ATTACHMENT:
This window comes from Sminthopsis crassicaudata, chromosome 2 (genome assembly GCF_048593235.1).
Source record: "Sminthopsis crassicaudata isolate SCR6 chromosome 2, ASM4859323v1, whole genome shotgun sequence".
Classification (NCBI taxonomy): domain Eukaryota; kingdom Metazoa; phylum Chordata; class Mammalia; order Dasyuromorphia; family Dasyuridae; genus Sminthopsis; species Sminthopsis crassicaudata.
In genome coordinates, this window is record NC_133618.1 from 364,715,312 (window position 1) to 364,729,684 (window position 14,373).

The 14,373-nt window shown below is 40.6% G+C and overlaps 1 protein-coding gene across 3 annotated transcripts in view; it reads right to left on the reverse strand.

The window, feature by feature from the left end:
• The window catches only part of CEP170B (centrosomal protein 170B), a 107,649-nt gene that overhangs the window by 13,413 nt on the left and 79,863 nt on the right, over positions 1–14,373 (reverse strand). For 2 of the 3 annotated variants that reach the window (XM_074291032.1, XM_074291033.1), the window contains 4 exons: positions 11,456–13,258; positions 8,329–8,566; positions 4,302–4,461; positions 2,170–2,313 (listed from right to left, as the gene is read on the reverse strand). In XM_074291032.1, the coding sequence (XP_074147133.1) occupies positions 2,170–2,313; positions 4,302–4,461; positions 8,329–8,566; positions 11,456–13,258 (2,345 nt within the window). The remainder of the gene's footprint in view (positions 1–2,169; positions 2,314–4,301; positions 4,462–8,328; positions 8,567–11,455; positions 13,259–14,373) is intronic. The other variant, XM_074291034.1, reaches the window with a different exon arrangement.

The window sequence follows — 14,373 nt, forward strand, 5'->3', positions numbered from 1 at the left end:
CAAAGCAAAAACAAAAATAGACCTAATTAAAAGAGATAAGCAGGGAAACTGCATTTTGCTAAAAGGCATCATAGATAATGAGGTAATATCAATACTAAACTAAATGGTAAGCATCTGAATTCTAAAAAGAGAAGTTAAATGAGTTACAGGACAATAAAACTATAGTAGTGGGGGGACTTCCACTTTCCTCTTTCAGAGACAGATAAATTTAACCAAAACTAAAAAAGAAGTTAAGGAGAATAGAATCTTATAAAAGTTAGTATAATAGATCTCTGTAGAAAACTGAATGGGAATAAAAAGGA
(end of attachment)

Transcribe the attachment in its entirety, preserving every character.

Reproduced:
This window comes from Sminthopsis crassicaudata, chromosome 2 (genome assembly GCF_048593235.1).
Source record: "Sminthopsis crassicaudata isolate SCR6 chromosome 2, ASM4859323v1, whole genome shotgun sequence".
Classification (NCBI taxonomy): domain Eukaryota; kingdom Metazoa; phylum Chordata; class Mammalia; order Dasyuromorphia; family Dasyuridae; genus Sminthopsis; species Sminthopsis crassicaudata.
In genome coordinates, this window is record NC_133618.1 from 364,715,312 (window position 1) to 364,729,684 (window position 14,373).

The 14,373-nt window shown below is 40.6% G+C and overlaps 1 protein-coding gene across 3 annotated transcripts in view; it reads right to left on the reverse strand.

The window, feature by feature from the left end:
• The window catches only part of CEP170B (centrosomal protein 170B), a 107,649-nt gene that overhangs the window by 13,413 nt on the left and 79,863 nt on the right, over positions 1–14,373 (reverse strand). For 2 of the 3 annotated variants that reach the window (XM_074291032.1, XM_074291033.1), the window contains 4 exons: positions 11,456–13,258; positions 8,329–8,566; positions 4,302–4,461; positions 2,170–2,313 (listed from right to left, as the gene is read on the reverse strand). In XM_074291032.1, the coding sequence (XP_074147133.1) occupies positions 2,170–2,313; positions 4,302–4,461; positions 8,329–8,566; positions 11,456–13,258 (2,345 nt within the window). The remainder of the gene's footprint in view (positions 1–2,169; positions 2,314–4,301; positions 4,462–8,328; positions 8,567–11,455; positions 13,259–14,373) is intronic. The other variant, XM_074291034.1, reaches the window with a different exon arrangement.

The window sequence follows — 14,373 nt, forward strand, 5'->3', positions numbered from 1 at the left end:
CAAAGCAAAAACAAAAATAGACCTAATTAAAAGAGATAAGCAGGGAAACTGCATTTTGCTAAAAGGCATCATAGATAATGAGGTAATATCAATACTAAACTAAATGGTAAGCATCTGAATTCTAAAAAGAGAAGTTAAATGAGTTACAGGACAATAAAACTATAGTAGTGGGGGGACTTCCACTTTCCTCTTTCAGAGACAGATAAATTTAACCAAAACTAAAAAAGAAGTTAAGGAGAATAGAATCTTATAAAAGTTAGTATAATAGATCTCTGTAGAAAACTGAATGGGAATAAAAAGGA